Кстати о «Полтаве» критики упомянули, однако ж, о Байроновом «Мазепе»; но как они понимали его! Байрон знал Мазепу только по Вольтеровой «Истории Карла XII». Он поражен был только картиной человека, привязанного к дикой лошади и несущегося по степям. Картина конечно, поэтическая, и за то посмотрите, что он из нее сделал. Но не ищите тут ни Мазепы, ни Карла, ни сего мрачного, ненавистного, мучительного лица, которое проявляется во всех почти произведениях Байрона, но которого (на беду одному из моих критиков), как нарочно в «Мазепе» именно и нет. Байрон и не думал о нем: он выставил ряд картин одна другой разительнее — вот и все; но какое пламенное создание! какая широкая, быстрая кисть! Если ж бы ему под перо попалась история обольщенной дочери и казненного отца, то, вероятно, никто бы не осмелился после него коснуться сего ужасного предмета.


At the beginng of his essay Pushkin says "Habent sua fata libelli" (books have their destinies):


Habent sua fata libelli. «Полтава» не имела успеха. Вероятно, она и не стоила его; но я был избалован приемом, оказанным моим прежним, гораздо слабейшим произведениям; к тому ж это сочинение совсем оригинальное, а мы из того и бьемся.


In 1940 VN's novel Letters from Terra (1891) was made into film by Victor Vitry, a brilliant French director:


Ada, who resented the insufficiency of her brother’s fame, felt soothed and elated by the success of The Texture of Time (1924). That work, she said, always reminded her, in some odd, delicate way, of the sun-and-shade games she used to play as a child in the secluded avenues of Ardis Park. She said she had been somehow responsible for the metamorphoses of the lovely larvae that had woven the silk of ‘Veen’s Time’ (as the concept was now termed in one breath, one breeze, with ‘Bergson’s Duration,’ or ‘Whitehead’s Bright Fringe’). But a considerably earlier and weaker work, the poor little Letters from Terra, of which only half a dozen copies existed — two in Villa Armina and the rest in the stacks of university libraries — was even closer to her heart because of its nonliterary associations with their 1892-93 sojourn in Manhattan. Sixty-year-old Van crustily and contemptuously dismissed her meek suggestion to the effect that it should be republished, together with the Sidra reflections and a very amusing anti-Signy pamphlet on Time in Dreams. Seventy-year-old Van regretted his disdain when Victor Vitry, a brilliant French director, based a completely unauthorized picture on Letters from Terra written by ‘Voltemand’ half a century before.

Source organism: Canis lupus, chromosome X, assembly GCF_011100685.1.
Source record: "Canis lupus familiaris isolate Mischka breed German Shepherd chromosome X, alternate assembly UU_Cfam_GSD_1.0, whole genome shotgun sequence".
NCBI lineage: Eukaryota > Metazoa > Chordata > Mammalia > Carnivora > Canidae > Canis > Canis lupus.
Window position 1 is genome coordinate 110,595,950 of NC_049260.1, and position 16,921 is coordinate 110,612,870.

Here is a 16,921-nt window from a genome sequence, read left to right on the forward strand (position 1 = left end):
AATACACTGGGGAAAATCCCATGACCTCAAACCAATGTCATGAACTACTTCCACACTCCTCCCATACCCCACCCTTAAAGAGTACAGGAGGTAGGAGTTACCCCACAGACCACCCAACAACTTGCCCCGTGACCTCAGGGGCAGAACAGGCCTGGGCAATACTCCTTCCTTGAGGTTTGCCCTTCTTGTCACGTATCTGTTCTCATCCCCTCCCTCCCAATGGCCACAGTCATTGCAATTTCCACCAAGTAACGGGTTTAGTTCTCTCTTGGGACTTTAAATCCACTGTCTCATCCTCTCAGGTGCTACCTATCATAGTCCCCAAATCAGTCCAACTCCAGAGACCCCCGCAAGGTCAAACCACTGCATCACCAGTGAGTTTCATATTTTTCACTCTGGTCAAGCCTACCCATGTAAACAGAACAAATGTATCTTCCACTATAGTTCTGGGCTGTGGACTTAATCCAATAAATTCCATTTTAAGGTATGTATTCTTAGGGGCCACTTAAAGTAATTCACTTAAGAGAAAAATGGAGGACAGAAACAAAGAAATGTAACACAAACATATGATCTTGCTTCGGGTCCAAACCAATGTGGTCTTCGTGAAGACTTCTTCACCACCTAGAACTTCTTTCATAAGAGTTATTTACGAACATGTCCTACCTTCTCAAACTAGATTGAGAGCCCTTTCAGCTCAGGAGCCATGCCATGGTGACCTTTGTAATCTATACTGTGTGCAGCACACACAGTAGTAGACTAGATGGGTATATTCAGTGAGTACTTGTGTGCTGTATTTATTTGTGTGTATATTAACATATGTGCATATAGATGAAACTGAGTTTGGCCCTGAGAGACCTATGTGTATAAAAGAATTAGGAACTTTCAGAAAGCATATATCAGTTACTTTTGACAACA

Vitry dated Theresa’s visit to Antiterra as taking place in 1940, but 1940 by the Terranean calendar, and about 1890 by ours. The conceit allowed certain pleasing dips into the modes and manners of our past (did you remember that horses wore hats — yes, hats — when heat waves swept Manhattan?) and gave the impression — which physics-fiction literature had much exploited — of the capsulist traveling backward in terms of time. Philosophers asked nasty questions, but were ignored by the wishing-to-be-gulled moviegoers.

In contrast to the cloudless course of Demonian history in the twentieth century, with the Anglo-American coalition managing one hemisphere, and Tartary, behind her Golden Veil, mysteriously ruling the other, a succession of wars and revolutions were shown shaking loose the jigsaw puzzle of Terrestrial autonomies. In an impressive historical survey of Terra rigged up by Vitry — certainly the greatest cinematic genius ever to direct a picture of such scope or use such a vast number of extras (some said more than a million, others, half a million men and as many mirrors) — kingdoms fell and dictatordoms rose, and republics, half-sat, half-lay in various attitudes of discomfort. The conception was controversial, the execution flawless. Look at all those tiny soldiers scuttling along very fast across the trench-scarred wilderness, with explosions of mud and things going pouf-pouf in silent French now here, now there!